What it’ll take to root out discriminatory property taxes in Cook County

By Curtis Black – August 3rd, 2017

Longstanding concerns over fairness, transparency and accountability at the Cook County assessor’s office under Joe Berrios have come under renewed scrutiny in the weeks since an investigation by the Chicago Tribune and ProPublica revealed that property assessments are systematically skewed to overtax low-income communities.

Democratic gubernatorial candidates are addressing conflict-of-interest issues by calling for a ban on donations by tax appeal lawyers to candidates for assessor, among other reforms.  A citywide coalition of community groups this week called on Cook County to refund the money they say low-income neighborhoods have overpaid as a result of biased assessments.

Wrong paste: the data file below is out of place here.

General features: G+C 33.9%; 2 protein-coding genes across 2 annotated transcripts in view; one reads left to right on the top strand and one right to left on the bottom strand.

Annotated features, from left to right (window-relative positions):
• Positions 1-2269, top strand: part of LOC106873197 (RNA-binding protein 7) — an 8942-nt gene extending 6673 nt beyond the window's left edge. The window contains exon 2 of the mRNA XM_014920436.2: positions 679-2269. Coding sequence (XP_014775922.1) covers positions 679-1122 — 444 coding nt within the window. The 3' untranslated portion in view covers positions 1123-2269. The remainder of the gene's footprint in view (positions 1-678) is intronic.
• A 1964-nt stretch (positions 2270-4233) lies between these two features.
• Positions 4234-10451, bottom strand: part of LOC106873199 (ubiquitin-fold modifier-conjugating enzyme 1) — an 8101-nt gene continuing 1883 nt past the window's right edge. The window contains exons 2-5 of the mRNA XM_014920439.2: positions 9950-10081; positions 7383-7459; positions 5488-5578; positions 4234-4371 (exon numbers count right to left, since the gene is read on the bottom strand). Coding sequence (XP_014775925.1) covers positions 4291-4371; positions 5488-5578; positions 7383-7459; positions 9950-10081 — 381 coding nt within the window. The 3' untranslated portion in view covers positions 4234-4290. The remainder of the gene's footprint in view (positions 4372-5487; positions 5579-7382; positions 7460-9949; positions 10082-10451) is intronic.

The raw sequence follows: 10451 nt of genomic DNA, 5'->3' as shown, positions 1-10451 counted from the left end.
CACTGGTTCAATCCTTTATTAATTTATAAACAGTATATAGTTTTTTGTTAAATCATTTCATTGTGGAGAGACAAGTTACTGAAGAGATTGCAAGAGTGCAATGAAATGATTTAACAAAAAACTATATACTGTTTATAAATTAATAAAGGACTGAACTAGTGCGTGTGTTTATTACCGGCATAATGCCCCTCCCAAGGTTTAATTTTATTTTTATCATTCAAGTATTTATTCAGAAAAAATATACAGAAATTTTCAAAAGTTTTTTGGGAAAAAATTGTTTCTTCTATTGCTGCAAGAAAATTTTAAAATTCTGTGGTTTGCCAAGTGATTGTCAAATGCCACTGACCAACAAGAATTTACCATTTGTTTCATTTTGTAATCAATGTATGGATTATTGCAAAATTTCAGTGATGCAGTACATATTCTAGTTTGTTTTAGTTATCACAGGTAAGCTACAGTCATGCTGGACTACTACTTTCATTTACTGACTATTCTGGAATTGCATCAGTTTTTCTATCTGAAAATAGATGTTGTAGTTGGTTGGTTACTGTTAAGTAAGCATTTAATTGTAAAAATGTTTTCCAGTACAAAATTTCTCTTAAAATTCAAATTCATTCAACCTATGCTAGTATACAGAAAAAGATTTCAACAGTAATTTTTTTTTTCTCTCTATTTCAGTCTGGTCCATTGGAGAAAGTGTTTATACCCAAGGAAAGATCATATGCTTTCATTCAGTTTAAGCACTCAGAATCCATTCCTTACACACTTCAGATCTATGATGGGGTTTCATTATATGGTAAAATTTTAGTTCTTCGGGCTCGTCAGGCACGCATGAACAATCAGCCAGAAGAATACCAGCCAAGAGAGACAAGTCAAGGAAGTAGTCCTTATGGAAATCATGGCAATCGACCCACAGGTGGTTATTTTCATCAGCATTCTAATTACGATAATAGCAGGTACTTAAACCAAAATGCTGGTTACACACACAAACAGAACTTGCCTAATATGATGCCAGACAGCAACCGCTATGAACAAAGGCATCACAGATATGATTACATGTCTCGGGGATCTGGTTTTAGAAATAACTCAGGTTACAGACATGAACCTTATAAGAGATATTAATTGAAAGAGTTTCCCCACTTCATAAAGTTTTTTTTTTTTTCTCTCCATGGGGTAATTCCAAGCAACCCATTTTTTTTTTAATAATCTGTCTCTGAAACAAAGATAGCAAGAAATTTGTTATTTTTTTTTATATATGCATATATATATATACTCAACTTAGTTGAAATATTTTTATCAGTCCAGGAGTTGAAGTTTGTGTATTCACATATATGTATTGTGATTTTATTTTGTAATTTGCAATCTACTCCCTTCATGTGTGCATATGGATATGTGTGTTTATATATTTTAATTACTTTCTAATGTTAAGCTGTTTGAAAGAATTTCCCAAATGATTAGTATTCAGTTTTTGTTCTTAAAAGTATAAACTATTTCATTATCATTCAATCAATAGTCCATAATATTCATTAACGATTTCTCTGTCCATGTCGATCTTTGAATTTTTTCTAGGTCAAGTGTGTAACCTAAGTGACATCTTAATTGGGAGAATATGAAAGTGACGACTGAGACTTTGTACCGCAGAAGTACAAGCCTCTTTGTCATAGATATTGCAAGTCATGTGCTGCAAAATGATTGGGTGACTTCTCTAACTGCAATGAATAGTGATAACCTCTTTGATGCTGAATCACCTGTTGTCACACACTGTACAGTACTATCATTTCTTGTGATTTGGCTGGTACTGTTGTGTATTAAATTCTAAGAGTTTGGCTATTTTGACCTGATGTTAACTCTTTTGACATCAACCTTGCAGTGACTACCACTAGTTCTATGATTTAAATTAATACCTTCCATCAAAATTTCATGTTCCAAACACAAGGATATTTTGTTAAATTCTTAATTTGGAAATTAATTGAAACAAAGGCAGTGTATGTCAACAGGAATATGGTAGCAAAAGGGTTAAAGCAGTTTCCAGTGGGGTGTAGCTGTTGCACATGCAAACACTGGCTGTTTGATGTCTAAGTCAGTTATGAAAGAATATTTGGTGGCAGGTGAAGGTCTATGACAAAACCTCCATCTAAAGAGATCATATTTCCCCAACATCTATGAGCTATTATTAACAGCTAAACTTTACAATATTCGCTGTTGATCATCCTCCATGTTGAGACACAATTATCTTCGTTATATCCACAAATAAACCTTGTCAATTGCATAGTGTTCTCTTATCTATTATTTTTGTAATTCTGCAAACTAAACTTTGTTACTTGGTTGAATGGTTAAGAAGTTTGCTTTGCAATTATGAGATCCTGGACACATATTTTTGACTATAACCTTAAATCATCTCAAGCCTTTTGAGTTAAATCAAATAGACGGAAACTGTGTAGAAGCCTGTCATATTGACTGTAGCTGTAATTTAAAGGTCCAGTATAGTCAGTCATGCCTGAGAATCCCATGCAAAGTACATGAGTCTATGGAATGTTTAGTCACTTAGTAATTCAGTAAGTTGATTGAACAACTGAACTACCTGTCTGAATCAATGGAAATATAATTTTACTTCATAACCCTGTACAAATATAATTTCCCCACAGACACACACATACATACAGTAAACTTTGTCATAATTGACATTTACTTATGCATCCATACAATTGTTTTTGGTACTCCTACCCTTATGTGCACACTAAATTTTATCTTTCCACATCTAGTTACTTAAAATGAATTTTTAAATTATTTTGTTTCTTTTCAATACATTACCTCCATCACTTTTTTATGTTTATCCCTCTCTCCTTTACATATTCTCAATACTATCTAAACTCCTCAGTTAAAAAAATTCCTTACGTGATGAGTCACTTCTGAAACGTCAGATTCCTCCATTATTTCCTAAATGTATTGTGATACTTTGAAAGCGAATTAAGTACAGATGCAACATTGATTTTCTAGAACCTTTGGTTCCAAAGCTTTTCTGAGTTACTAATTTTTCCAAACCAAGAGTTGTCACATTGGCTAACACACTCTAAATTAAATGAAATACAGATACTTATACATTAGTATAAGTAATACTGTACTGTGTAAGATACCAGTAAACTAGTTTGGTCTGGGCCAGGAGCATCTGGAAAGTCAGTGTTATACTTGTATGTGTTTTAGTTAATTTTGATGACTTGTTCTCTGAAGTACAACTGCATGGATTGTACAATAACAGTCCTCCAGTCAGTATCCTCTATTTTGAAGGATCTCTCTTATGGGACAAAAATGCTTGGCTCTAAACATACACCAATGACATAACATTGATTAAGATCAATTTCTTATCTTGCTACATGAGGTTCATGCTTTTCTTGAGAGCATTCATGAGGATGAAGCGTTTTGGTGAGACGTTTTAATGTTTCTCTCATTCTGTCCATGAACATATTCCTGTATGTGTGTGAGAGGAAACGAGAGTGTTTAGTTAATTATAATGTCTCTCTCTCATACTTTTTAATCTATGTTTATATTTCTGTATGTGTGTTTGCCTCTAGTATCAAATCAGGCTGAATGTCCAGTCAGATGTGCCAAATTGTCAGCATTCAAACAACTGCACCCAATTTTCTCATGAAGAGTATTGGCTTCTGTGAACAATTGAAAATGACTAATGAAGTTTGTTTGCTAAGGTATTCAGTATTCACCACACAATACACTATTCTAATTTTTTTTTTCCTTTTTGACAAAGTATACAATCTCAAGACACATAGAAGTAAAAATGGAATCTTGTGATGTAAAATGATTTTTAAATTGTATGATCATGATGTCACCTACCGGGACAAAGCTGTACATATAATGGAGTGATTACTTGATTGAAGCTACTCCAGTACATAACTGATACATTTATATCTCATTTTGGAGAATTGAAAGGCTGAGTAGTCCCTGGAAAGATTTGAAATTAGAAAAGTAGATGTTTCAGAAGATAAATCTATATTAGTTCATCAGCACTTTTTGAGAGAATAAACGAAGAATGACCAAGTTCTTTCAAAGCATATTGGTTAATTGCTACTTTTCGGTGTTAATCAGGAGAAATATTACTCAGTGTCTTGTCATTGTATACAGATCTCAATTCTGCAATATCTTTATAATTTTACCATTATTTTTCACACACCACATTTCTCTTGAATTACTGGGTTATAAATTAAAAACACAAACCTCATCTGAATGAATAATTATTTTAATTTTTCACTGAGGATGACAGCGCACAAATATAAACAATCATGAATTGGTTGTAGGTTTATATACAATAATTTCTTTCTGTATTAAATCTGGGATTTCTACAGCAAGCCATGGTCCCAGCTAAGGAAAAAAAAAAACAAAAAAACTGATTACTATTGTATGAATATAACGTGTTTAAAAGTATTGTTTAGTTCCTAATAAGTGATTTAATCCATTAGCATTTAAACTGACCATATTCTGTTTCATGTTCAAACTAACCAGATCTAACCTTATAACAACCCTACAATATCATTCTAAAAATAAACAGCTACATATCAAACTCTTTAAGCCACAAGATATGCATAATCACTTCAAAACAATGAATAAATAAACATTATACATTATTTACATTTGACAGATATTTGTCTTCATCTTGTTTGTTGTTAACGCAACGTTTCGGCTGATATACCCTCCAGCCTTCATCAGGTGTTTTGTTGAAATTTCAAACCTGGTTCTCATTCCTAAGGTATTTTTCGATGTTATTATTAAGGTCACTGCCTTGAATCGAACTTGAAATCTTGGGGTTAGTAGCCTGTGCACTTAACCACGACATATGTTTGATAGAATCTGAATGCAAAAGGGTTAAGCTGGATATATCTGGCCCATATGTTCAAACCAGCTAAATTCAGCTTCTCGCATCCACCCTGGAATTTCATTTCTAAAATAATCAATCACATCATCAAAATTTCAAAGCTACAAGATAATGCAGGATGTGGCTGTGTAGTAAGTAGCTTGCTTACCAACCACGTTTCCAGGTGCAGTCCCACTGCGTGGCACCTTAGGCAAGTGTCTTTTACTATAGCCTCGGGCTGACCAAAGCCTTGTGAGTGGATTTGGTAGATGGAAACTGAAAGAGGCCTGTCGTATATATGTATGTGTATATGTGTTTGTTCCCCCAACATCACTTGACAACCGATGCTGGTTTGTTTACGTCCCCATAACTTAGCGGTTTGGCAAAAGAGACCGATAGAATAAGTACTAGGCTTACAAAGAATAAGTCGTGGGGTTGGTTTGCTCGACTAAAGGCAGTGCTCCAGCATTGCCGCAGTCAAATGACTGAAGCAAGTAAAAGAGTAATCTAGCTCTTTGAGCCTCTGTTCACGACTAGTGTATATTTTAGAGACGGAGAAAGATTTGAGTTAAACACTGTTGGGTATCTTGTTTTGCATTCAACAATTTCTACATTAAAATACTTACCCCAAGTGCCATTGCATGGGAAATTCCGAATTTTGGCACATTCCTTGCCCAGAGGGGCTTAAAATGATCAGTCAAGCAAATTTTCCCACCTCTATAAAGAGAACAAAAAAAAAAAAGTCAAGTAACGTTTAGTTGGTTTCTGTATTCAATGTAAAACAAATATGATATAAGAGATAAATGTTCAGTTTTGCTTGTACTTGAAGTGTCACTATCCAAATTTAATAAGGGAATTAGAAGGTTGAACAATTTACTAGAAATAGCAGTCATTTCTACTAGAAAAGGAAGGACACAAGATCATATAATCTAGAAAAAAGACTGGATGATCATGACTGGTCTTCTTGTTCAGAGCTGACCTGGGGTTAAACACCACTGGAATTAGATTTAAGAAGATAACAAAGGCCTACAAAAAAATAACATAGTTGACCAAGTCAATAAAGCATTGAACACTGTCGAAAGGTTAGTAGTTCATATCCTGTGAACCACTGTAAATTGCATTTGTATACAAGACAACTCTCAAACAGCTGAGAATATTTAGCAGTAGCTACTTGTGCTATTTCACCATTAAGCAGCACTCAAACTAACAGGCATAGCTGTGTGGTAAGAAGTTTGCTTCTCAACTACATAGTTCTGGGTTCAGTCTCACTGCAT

Fritz Kaegi, who’s challenging Berrios in next year’s Democratic primary, argues that solving the problem requires a change of leadership in the assessor’s office.

A longtime progressive Democratic activist with decades of experience as an investment manager, Kaegi said, “The assessor can do much of this on his or her own, using better models, using modern statistical packages, and getting rid of this conflict-of-interest baggage and ethical cloud over the assessor’s office.” He’s refusing to take donations from tax lawyers.

“A fair, ethical, transparent assessment system” is “totally doable,” Kaegi said.